Migrant assistance website launched

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New arrivals will benefit from personal guidance and consultation to help them settle in, writes Preeti Jabbal

MEL CS Migration-website
One of the ‘biggest journeys of hope’ is when one migrates to another country. Whatever the motivation, migration is a complicated emotional and physical journey full of uncertainty and expectations. Being uprooted from the familiar and confronting the unknown can be daunting. However if there is help available, adapting to a new environment and lifestyle can be relatively easier. A new website/service was launched recently in Melbourne offering assistance to new migrants settling down in Victoria, as well as across Australia, through personal guidance and consultation. According to Aroop Shukla the brain behind this unique concept, the aim of settleinaustralia.net is to enable migrants to integrate and assimilate in Australian society ‘like a duck takes to water’.
The website and service was officially launched at Tandoori Junction Indian Restaurant in Glen Waverley recently, and was attended by a number of dignitaries predominantly from the Indian community along with representatives from south Asian communities like Fiji, Singapore, Malaysia and China. Consul (SCWO) Rakesh Kawra was the chief guest along with Vasan Srinivasan, President of the Federation of Indian Associations of Victoria (FIAV). Both offered their ongoing support to Aroop and his wife Sharmadha and wished them well for the success of this ‘much-needed service’.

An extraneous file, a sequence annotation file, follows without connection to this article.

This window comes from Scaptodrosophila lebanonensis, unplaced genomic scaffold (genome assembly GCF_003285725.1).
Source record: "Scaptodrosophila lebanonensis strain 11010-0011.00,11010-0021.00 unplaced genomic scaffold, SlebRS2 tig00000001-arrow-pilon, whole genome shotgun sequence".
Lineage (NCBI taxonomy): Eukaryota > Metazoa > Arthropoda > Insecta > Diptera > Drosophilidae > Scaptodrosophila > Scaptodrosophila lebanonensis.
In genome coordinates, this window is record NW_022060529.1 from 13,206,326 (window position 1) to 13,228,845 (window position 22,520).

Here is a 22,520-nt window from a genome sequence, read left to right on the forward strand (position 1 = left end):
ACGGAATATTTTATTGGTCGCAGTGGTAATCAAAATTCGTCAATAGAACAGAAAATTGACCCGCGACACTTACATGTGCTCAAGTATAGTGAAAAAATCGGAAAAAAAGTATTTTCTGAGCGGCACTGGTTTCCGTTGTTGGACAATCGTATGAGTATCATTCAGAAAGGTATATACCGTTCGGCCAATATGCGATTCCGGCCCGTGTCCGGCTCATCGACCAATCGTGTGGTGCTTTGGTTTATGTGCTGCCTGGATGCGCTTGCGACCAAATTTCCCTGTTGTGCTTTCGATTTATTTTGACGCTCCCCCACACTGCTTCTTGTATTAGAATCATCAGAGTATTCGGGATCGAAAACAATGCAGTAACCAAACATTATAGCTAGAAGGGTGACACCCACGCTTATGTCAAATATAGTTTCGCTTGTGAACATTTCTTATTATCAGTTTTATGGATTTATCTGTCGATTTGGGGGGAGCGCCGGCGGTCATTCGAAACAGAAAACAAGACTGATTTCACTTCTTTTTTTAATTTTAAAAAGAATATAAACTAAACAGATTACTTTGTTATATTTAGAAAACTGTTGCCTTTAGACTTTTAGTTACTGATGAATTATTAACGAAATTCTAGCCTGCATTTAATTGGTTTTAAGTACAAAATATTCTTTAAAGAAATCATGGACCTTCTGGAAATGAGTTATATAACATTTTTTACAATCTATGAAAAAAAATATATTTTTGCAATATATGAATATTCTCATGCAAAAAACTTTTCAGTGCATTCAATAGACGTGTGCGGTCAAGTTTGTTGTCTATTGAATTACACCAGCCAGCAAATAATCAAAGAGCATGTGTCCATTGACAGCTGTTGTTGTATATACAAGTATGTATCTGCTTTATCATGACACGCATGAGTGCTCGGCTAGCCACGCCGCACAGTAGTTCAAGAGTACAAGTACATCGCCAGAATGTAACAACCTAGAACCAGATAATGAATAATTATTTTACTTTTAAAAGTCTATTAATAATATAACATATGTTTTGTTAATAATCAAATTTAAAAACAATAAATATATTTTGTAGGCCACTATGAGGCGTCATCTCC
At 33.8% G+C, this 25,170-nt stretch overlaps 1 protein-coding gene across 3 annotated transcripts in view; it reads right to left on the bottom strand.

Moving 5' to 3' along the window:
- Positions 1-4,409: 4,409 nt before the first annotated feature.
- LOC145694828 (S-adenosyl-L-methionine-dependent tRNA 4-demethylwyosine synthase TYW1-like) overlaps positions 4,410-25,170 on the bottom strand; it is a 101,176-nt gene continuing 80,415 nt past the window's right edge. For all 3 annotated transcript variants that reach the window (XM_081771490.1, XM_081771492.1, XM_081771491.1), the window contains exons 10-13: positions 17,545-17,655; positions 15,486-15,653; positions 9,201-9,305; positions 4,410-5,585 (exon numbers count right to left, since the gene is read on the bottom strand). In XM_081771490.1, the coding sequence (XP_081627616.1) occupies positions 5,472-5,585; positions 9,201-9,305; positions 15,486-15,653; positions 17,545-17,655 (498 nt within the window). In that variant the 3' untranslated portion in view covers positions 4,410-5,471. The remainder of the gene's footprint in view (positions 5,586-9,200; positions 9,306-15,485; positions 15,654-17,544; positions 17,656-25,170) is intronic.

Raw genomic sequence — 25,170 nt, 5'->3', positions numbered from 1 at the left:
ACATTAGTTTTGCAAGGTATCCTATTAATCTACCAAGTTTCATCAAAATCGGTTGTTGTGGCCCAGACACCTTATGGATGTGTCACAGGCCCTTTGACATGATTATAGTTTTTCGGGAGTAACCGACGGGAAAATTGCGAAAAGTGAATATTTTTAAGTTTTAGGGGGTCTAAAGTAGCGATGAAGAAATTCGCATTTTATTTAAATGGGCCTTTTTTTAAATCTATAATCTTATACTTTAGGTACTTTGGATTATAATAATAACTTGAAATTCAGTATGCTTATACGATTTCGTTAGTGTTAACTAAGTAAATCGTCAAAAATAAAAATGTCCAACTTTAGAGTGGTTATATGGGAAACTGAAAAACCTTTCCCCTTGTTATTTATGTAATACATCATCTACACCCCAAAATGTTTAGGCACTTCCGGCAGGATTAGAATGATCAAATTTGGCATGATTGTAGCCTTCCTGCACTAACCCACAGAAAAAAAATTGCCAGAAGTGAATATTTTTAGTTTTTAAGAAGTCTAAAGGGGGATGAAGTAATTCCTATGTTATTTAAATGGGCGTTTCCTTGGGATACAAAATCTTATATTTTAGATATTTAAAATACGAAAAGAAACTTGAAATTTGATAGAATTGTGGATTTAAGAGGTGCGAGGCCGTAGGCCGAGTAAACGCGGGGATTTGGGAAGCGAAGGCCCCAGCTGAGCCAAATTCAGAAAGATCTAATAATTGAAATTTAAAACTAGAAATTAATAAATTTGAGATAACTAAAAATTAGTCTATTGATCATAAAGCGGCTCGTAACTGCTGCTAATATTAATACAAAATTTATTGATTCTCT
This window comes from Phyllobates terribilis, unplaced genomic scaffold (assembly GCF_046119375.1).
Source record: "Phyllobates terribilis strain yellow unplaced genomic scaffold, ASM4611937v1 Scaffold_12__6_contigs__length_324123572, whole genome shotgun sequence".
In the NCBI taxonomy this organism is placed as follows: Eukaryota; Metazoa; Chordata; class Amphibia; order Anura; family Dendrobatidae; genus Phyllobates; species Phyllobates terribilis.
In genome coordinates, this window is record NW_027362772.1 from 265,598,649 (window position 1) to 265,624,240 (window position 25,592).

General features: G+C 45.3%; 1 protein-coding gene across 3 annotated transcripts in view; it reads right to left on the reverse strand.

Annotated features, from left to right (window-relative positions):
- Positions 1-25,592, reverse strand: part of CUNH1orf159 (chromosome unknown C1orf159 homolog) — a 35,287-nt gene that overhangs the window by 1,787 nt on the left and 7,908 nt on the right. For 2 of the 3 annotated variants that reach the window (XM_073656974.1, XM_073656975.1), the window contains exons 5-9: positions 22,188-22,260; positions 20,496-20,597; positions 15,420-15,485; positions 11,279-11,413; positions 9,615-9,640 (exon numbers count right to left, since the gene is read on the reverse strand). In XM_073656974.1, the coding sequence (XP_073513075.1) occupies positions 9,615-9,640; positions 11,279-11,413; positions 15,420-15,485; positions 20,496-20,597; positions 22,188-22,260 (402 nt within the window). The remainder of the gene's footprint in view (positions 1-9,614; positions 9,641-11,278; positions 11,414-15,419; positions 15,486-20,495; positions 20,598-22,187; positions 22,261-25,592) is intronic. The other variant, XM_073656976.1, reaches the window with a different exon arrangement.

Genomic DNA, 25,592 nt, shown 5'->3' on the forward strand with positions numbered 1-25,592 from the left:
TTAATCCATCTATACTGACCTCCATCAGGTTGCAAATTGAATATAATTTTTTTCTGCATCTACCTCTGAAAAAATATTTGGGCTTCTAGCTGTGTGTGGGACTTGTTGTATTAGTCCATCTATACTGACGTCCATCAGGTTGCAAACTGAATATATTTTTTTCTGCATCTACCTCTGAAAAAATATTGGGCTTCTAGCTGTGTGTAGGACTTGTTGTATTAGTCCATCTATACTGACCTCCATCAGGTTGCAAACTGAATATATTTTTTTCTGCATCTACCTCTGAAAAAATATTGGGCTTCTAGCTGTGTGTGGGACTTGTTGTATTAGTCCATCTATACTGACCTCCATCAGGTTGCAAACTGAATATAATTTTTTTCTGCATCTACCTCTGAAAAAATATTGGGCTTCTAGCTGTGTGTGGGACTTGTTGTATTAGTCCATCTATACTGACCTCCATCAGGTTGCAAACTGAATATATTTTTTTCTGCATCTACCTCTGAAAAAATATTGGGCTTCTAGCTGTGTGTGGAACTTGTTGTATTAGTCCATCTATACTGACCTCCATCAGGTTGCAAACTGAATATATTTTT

Other guests included Usha Sharma, ex-VMC Commissioner; Arun Yoshit from Cambridge International; Thomas Joseph, Vice President of FIAV; Param Randhawa, former head of international marketing and manager of International Business Development from Box Hill TAFE; Neeraj Nanda, editor of South Aisa Times; and President of Maharashtra Mandal, Manalini Kane. Ambrish Deshmukh aka Adi was the charming MC for the evening.
Resettlement often involves adapting to a new environment, language, culture, society and lifestyle. Through this service Aroop and Sharmadha Shukla wish to make the process easier for people.
“Despite the innumerable websites and information available to people, they still need someone to ‘hold their hand’ and guide them through the entire process of finding a job, accommodation, school for their children and even something as simple as opening a bank account,” said Aroop as he explained the options available. “We have a package to suit all needs. I have been in Australia for over 12 years now and like everyone else, I have lived and learned through my migrant experience. I have also helped heaps of people in a personal capacity with the settlement process. This is an extension of the same service. I am very confident that the intellectual property that I have will help people save money, time and effort,” he added.
During the launch several prominent members of media and community spoke about how such a service will fulfill a need not yet addressed. All of us have our own migrant stories to share and we all wish to help others, however, it is not always practical and possible to do so. While for many of us it is difficult to adapt to a new environment, a vast majority of immigrants eventually find their feet. A service like the one offered by the Shuklas is likely to expedite the settlement process. According to Aroop, the sooner people settle-down in Australia the easier it will be for them to focus on living day-to-day and will reduce the dependence on government resources, services and facilities.

Preeti Jabbal
Preeti Jabbal
Preeti is the Melbourne Coordinator of Indian Link.

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